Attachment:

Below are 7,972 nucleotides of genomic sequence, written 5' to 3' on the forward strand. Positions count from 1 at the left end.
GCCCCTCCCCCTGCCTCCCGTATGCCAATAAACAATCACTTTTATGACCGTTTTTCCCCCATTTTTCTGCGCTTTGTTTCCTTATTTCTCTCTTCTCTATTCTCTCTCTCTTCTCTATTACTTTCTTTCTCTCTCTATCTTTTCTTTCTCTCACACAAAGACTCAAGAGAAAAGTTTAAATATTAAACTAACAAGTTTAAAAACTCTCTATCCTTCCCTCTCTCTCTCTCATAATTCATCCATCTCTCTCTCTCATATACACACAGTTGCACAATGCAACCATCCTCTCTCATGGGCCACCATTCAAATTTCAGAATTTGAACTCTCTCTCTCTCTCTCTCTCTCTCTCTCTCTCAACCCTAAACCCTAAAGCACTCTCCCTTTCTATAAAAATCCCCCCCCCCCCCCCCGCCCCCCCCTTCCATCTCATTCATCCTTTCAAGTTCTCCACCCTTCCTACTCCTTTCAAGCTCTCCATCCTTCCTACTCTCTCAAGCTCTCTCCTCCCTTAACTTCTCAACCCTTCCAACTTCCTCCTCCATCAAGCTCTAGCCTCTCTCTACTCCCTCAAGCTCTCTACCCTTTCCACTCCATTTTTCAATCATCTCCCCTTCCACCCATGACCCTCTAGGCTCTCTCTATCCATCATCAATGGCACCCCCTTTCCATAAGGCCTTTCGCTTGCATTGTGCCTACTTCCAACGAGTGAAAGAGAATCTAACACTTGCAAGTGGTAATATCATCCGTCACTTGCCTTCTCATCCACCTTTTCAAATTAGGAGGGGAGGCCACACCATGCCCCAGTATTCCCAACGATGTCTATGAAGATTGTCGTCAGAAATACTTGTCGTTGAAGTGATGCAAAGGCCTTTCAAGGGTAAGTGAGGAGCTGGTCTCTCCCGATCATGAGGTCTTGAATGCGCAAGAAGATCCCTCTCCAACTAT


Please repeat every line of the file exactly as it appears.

Below are 7,972 nucleotides of genomic sequence, written 5' to 3' on the forward strand. Positions count from 1 at the left end.
GCCCCTCCCCCTGCCTCCCGTATGCCAATAAACAATCACTTTTATGACCGTTTTTCCCCCATTTTTCTGCGCTTTGTTTCCTTATTTCTCTCTTCTCTATTCTCTCTCTCTTCTCTATTACTTTCTTTCTCTCTCTATCTTTTCTTTCTCTCACACAAAGACTCAAGAGAAAAGTTTAAATATTAAACTAACAAGTTTAAAAACTCTCTATCCTTCCCTCTCTCTCTCTCATAATTCATCCATCTCTCTCTCTCATATACACACAGTTGCACAATGCAACCATCCTCTCTCATGGGCCACCATTCAAATTTCAGAATTTGAACTCTCTCTCTCTCTCTCTCTCTCTCTCTCTCTCAACCCTAAACCCTAAAGCACTCTCCCTTTCTATAAAAATCCCCCCCCCCCCCCCCGCCCCCCCCTTCCATCTCATTCATCCTTTCAAGTTCTCCACCCTTCCTACTCCTTTCAAGCTCTCCATCCTTCCTACTCTCTCAAGCTCTCTCCTCCCTTAACTTCTCAACCCTTCCAACTTCCTCCTCCATCAAGCTCTAGCCTCTCTCTACTCCCTCAAGCTCTCTACCCTTTCCACTCCATTTTTCAATCATCTCCCCTTCCACCCATGACCCTCTAGGCTCTCTCTATCCATCATCAATGGCACCCCCTTTCCATAAGGCCTTTCGCTTGCATTGTGCCTACTTCCAACGAGTGAAAGAGAATCTAACACTTGCAAGTGGTAATATCATCCGTCACTTGCCTTCTCATCCACCTTTTCAAATTAGGAGGGGAGGCCACACCATGCCCCAGTATTCCCAACGATGTCTATGAAGATTGTCGTCAGAAATACTTGTCGTTGAAGTGATGCAAAGGCCTTTCAAGGGTAAGTGAGGAGCTGGTCTCTCCCGATCATGAGGTCTTGAATGCGCAAGAAGATCCCTCTCCAACTAT